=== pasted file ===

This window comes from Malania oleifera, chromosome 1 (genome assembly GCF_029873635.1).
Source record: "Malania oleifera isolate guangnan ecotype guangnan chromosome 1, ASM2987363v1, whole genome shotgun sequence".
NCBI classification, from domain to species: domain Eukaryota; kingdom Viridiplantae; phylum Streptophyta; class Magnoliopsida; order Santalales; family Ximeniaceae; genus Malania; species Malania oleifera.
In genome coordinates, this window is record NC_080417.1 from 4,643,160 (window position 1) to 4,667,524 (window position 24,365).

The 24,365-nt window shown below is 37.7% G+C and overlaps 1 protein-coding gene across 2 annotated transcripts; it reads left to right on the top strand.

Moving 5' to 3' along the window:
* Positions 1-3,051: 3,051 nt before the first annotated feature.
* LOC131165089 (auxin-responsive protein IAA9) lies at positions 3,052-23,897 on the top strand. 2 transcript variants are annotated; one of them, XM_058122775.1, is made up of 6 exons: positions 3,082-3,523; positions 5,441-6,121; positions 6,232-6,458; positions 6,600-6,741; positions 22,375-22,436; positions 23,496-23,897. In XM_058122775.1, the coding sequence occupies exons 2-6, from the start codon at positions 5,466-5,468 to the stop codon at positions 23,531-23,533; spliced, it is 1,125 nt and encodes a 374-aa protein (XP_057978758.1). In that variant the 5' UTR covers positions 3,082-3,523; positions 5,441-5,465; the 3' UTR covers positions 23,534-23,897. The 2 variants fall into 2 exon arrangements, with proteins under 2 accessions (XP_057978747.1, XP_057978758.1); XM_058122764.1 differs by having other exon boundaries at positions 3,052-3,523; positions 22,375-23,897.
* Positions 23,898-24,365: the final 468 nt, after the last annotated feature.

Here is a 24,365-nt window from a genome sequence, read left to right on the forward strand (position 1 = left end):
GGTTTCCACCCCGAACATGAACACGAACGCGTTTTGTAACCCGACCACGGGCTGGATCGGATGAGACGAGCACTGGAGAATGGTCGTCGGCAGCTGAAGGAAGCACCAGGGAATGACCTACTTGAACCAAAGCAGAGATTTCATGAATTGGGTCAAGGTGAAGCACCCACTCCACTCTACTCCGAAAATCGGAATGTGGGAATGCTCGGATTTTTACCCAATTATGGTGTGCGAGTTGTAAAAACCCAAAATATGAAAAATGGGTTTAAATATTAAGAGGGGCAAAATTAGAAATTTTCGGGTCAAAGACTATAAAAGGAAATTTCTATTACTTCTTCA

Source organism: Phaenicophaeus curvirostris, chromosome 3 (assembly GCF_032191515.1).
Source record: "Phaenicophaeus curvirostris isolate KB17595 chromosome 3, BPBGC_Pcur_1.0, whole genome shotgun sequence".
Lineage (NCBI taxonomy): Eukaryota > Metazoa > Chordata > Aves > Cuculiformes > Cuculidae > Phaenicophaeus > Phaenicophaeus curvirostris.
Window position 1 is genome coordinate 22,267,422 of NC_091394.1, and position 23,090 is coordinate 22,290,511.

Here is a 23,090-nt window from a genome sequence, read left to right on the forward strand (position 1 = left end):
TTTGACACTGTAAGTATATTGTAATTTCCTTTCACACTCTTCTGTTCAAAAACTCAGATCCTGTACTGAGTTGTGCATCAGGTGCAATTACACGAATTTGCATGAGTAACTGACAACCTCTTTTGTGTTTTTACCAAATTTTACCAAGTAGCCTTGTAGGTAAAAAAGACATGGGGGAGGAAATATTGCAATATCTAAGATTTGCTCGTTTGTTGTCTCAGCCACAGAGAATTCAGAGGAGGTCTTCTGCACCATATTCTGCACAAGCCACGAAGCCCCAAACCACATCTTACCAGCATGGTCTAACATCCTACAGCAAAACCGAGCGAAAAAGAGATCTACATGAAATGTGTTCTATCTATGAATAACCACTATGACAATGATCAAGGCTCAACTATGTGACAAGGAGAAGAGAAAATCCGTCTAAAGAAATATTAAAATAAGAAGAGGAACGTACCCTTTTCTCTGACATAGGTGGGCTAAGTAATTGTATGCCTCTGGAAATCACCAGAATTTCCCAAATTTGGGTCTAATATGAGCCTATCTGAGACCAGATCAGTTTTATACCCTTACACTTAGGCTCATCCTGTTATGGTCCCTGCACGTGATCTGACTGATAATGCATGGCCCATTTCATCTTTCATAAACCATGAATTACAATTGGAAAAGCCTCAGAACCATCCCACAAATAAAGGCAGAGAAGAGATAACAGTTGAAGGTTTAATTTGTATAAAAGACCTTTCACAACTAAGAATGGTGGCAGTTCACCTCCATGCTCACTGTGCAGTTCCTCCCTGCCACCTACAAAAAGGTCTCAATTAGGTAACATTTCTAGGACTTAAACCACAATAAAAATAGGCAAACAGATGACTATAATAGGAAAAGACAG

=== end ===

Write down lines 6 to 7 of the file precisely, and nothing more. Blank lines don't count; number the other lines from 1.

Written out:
Moving 5' to 3' along the window:
* Positions 1-3,051: 3,051 nt before the first annotated feature.